17 September 2016

Hooray for Hail!

I've been postponing writing about redoing our roof like it would harrow up all the feelings of having worked on it: vertigo, sheer exhaustion, frustration...at times it seemed like it would never end but eventually, it did. I've recovered, Jack recovered, the kids recovered, the garden recovered (mostly...). So, here's how we got a new roof on our monstrous house in about a week.
Date night tearing up shingles.
Sometimes horrible weather lends to some good luck. We had a few pretty impressive hail storms early in the spring and though we were on the very edge of the clouds, the barrage of ice was just enough to damage our roof (and cause some leaky spots), as well as dozens of other people in the area.
Getting the shingles moved up to the roof. Thank goodness for shingle lifts!
To an insurance adjustor, that's a give-in that there actually was the bad weather people claimed there was. So, after a shady storm-chasing roofing company stopped by and assured us insurance would put on a new roof, we sent them on their way and contacted our insurance. We had our adjuster come out and within ten minutes, he shimmied up on the roof, looked around at a few things and said that indeed, there was damage that needed to be replaced. Hooray for hail!
Some boys from church helping with the roof.
I am a cheap wad. I will rarely pay someone to do a job I can do myself because I'm not afraid of a little sweat, a few slivers, maybe some blood and a couple of tears. After convincing Jack that we could do it, we did agree to hire a little extra help, since I still had to make sure the kids weren't getting in trouble when we were working. Thankfully, the week we decided to tackle the project, the home improvement store was having a rebate on everything, so purchasing the shingles more than covered the cost of siding the back--awesome! (and more on that soon). I hounded the insurance lady until our check arrived quite late (turns out the poor adjustor had fallen off someone else's roof, broke and arm and required surgery...bummer). We hired a few kids from church and they readily agreed to $10/hour. Obviously, they've never done roofing before or they might have asked for more.
Getting the tar paper and shingles started! It's so beautiful!
Impatient as I am, I didn't wait for anyone to tell me what to do. I gave myself a pep talk and managed to climb off the ladder. With a roofing shovel and determination. I started tearing away at those nasty old suckers. If I haven't learned anything yet, it's that things always take longer than I expect them to. But, I stuck with it and by the end of the first evening, I'd ripped up a nice little patch of roof before heading to bed.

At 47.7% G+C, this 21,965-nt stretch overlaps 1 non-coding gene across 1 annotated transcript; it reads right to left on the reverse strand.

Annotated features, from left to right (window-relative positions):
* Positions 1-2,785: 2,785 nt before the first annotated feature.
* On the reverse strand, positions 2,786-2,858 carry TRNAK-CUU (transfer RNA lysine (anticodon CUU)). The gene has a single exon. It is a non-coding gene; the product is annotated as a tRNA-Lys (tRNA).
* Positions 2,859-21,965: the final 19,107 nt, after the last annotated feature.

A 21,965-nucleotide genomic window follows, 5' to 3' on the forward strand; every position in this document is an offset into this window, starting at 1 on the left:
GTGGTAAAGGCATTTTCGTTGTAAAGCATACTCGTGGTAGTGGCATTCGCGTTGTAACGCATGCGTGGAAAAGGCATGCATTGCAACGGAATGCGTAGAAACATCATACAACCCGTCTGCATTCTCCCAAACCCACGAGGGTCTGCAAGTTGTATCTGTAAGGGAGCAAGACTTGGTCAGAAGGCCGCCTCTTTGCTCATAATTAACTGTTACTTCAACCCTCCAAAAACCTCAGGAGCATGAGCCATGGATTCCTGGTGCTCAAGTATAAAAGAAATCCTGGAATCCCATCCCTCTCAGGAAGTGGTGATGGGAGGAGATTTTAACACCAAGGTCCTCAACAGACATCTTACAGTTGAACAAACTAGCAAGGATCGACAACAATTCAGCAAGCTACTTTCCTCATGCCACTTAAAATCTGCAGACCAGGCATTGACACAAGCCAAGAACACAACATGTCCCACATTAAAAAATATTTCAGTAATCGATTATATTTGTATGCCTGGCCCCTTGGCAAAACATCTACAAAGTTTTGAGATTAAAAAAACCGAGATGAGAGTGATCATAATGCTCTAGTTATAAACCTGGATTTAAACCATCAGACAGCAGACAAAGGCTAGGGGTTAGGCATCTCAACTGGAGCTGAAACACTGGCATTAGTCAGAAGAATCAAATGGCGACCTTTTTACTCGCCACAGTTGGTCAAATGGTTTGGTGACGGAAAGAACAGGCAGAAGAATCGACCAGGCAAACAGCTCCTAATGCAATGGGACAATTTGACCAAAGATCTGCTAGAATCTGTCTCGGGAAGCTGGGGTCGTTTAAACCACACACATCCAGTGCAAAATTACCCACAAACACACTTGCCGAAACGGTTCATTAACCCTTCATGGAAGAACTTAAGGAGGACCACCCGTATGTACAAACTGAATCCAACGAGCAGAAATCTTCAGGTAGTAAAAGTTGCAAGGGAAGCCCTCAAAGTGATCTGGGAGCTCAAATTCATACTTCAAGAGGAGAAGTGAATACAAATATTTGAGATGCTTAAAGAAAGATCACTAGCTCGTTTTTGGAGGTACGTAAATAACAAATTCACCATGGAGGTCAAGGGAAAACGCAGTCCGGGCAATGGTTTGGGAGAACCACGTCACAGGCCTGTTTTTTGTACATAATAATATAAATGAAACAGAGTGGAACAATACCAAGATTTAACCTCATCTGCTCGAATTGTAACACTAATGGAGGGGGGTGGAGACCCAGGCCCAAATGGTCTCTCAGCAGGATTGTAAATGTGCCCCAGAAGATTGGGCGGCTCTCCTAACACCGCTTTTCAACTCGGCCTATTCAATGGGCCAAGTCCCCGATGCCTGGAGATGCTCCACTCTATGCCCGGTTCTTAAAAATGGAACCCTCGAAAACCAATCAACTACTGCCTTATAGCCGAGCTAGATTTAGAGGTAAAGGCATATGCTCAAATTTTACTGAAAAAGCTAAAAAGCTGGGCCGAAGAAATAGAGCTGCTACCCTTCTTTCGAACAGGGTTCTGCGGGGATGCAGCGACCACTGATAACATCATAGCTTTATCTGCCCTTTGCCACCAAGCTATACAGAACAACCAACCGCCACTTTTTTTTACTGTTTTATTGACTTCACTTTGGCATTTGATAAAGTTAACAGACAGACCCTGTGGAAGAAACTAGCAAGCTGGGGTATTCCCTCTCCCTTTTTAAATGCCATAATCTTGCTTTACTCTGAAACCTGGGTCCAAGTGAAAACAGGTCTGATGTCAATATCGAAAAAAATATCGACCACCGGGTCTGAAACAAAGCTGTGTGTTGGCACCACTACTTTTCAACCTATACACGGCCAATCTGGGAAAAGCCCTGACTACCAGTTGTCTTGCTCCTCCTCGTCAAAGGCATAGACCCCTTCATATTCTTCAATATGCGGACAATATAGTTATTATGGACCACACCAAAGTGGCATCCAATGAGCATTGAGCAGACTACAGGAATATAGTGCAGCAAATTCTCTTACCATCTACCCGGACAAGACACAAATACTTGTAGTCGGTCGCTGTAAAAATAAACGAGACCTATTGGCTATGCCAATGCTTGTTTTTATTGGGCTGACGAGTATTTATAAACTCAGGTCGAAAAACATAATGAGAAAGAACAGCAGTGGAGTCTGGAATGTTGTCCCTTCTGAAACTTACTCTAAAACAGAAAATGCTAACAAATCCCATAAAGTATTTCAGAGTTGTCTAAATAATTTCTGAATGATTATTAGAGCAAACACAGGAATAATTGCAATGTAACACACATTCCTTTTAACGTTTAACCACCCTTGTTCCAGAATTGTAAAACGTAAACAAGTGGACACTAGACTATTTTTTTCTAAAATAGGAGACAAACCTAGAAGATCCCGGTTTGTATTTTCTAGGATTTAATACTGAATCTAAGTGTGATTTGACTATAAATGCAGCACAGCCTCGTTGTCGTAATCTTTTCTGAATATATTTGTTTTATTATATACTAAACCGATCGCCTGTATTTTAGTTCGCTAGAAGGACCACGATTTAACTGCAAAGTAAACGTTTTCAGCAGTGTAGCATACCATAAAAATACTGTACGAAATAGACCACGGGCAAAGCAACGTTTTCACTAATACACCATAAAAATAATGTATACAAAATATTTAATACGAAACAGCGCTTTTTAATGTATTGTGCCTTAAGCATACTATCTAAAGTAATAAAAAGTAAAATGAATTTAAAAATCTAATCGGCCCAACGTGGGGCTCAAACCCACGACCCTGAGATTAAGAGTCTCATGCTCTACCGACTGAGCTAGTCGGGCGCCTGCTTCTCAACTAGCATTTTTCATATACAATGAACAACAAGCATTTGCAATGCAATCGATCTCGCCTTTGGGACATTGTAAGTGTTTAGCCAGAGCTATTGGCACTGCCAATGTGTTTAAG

If your hands didn't look like this--even with gloves--you weren't working hard enough.
After Jack got home on Friday, a few of the hired help showed up and got to work. We rented a shingle elevator, which used a motorized pulley system to dump the packages of shingles on the roof. Such a time/lower back saver! The only downside was that poor Raven was sure the hour long pounding on the roof was the end of the world and did her best to claw her way out of her room and into her favorite hiding spot. Sorry, girl. It wasn't.
Taking a dinner break...only the girls were in the mood for pizza. Everyone else just ate watermelon and popcorn.
We worked until dark, scraping off shingles and got mostly done with the biggest section on the back. I did take a quick break to go get some pizzas for everyone since they'd worked so hard. They all ate and headed back up, where they immediately regretted eating at all...a full stomach and being hot and sweaty and working a lot doesn't equal feeling good. The rest of the days they came, I offered all kinds of delicious food but they'd apparently learned their lesson and basically lived off watermelon, popsicles, and copious amounts of Gatorade and water. And, if you're wondering, yes, it is possible to work for hours and hours, sweating away on the top of the roof and barely eating anything solid and still not lose any weight. Trust me. I know.
Those are rinds from just one meal...the chickens were sure happy!
Mostly, while everyone was busy working, my job consisted of the ever important "gofer"--I fetched water, found hammers, ran to the store to get more gloves, scaled up and down the ladder when something was dropped. Between that, I did my best to keep up with running a household. Since it was over summer, all four kids were home and the week we did the roof, they probably spent a little too much time watching TV, eating popsicles and being told to play so I could work. Bless their little hearts, they did pretty well. It gave me a chance to climb up onto the roof for a few hours while Jack was at work, where I could get some things finished so we'd be further ahead when Jack got home and the boys showed up. It wasn't exactly a joy to face one of my biggest fears (I hate heights) so I could climb up on molten-hot shingles, where I'd sit on nails, "enjoy" fiberglass exfoliation when I tore up the shingles and work on my shin and ear sunburn. Like I said, I could have paid someone else to do it all, but I'm really am a bonafide cheapskate.